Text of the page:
Wednesday, April 9, 2014

When Expats Stop Blogging

When a colleague of mine, at a recent conference, explained that she was doing research on expat bloggers living in London, I felt a blush coming on. For two reasons, actually. I thought about this blog of mine and, at first, about the long loooong time I'd been spending away from it. And, then, about how typical anyone researching my blog must find it. And, being a researcher myself I found the two ideas intriguing, especially since I had a strong suspicion they were closely linked.

It all starts with why expats pick up blogging in the first place. Their motives do vary, though most of the expat bloggers I know have been doing so for two reasons combined. First off, there's a certain wow element to settling down and setting up business in a foreign country. Wow not necessarily in the sense that people would marvel wide eyed at your success, but rather because, at least at first, new experiences jump right at you from every nook and cranny -- and it's so much nicer to share them with friends and family... and the world wide web. =) Second, there are particularities to expat life, and though some find a welcoming, buzzing life waiting for them, many struggle to come to terms with their new surroundings. Sometimes, with too much free time on one's hands sharing those experiences with a friendly and compassionate audience is all the more appealing.

That's something I've been through, and though I'd never want to wipe that period out of my personal history, I'm so much happier with my life now. Mostly because it resembles a life, but also because feeling all those inner and external conflicts evaporate is just so liberating. Recent events (I'll be posting about these two ballots soon) made me realize that first, I could never go back to Hungary; and second, I will never be completely and utterly accepted as one of the Swiss either. Facing these have been hard, but also, again, liberating in a huge way. I could let go of my leaking safety boats and let the wind fill my sails. It should have left me sad, or even afraid, but it didn't. You see, if you're not putting all your trust in a way out, your current situation becomes all the more real and enjoyable. It's no longer something conditional and temporary, dragged down by a lot of ifs and buts, it's yours and it's now.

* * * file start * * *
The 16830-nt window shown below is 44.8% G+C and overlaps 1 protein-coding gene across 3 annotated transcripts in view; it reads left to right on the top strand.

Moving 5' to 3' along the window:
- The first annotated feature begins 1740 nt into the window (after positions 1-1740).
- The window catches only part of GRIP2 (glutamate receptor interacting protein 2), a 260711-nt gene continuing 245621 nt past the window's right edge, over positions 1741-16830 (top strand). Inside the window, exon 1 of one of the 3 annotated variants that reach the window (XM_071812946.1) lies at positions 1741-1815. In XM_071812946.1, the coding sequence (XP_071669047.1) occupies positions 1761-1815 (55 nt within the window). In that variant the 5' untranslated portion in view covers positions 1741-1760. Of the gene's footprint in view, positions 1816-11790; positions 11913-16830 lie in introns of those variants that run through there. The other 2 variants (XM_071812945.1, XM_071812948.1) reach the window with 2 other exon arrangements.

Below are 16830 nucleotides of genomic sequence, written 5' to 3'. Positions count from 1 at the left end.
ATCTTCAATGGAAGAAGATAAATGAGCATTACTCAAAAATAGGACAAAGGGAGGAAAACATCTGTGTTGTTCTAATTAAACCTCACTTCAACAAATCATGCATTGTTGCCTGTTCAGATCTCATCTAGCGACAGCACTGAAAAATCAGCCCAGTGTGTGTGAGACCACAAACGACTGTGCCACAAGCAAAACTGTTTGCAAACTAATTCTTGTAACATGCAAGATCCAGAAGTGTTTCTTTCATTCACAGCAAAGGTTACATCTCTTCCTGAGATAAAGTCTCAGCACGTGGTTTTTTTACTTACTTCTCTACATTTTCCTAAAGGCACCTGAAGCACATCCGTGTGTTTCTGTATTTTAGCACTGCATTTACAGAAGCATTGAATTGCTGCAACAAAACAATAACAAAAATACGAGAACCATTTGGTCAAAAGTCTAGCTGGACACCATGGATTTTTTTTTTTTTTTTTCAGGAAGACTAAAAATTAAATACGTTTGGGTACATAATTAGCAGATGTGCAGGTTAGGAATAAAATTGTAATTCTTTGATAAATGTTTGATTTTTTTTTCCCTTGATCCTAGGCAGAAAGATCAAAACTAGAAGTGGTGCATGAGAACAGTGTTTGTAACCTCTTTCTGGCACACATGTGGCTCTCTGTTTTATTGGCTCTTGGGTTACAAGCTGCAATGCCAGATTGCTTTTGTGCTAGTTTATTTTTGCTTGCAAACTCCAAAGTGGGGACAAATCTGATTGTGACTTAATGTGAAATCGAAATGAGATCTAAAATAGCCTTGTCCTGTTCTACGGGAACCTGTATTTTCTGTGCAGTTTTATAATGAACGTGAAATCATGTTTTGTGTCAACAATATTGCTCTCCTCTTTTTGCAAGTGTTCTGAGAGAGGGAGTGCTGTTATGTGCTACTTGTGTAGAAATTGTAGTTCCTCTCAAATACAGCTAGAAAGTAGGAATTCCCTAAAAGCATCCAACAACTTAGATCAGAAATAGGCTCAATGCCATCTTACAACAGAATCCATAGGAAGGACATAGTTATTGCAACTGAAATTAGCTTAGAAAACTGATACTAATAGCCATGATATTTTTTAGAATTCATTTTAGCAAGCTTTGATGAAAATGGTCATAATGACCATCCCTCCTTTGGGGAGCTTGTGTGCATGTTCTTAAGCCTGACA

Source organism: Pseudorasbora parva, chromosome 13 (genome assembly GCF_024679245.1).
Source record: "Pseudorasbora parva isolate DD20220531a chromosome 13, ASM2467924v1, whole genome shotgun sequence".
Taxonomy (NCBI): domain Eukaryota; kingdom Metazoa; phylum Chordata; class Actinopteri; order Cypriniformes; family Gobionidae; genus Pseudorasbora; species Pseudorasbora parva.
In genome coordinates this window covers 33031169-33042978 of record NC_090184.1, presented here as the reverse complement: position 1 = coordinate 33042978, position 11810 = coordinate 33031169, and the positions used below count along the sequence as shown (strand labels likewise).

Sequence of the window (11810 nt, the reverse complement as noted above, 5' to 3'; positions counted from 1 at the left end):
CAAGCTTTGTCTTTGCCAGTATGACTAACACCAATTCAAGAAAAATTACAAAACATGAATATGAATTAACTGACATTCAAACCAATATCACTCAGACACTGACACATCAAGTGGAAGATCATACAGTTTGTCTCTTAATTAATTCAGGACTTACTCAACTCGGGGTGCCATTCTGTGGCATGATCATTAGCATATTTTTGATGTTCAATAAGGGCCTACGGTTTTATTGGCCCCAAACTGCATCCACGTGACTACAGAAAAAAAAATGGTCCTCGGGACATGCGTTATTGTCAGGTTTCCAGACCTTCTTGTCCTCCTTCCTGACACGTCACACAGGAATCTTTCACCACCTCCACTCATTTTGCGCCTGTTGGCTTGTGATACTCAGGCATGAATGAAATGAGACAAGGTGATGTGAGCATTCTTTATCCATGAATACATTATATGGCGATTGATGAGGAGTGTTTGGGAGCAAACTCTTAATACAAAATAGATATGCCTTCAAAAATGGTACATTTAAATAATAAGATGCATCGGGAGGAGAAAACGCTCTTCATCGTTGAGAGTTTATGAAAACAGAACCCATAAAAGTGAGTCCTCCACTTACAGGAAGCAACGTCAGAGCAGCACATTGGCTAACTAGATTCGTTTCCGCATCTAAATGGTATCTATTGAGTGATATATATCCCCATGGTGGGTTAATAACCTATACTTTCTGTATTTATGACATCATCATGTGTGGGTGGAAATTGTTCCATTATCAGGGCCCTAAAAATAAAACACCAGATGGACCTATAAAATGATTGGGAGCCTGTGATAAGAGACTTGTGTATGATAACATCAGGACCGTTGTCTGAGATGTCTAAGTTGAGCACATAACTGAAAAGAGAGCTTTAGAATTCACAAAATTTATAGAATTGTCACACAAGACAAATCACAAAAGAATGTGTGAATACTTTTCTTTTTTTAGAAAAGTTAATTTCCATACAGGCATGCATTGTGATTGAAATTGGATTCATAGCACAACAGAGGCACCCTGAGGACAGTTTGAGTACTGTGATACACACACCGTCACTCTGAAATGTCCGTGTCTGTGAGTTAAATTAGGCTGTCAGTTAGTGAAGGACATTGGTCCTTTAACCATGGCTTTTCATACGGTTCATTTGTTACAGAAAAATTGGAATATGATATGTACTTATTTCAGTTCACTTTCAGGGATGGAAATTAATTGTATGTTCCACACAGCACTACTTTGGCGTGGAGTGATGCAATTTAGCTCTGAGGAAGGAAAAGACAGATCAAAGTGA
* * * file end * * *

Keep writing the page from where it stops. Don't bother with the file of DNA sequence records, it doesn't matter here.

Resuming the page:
And that's when living life becomes a more important pastime than complaining and marveling about it. I know that's harsh, and it was a shocking reality to me too. Letting go of my escape routes made me realize what I want, made me crave it too. It made me work day and night on a life I'd only thought a dream, an option that became real because it was the only one remaining. I had to do it, without thinking, without taking the time to consider how magnificent it all was, how brave I've become -- lest I lose my courage.

I have no idea how others have been doing. It's not something people often write about. Some stop blogging, because they meet a partner, have kids or a demanding job -- all in all, find a place to fit in. Others leave the country for new adventures or a more restful period back home. Or simply disappear from sight. I don't pretend I know how they feel, how could I? Not that I'd want to. Expatting is so personal, so individual an experience, I'd never want to do that.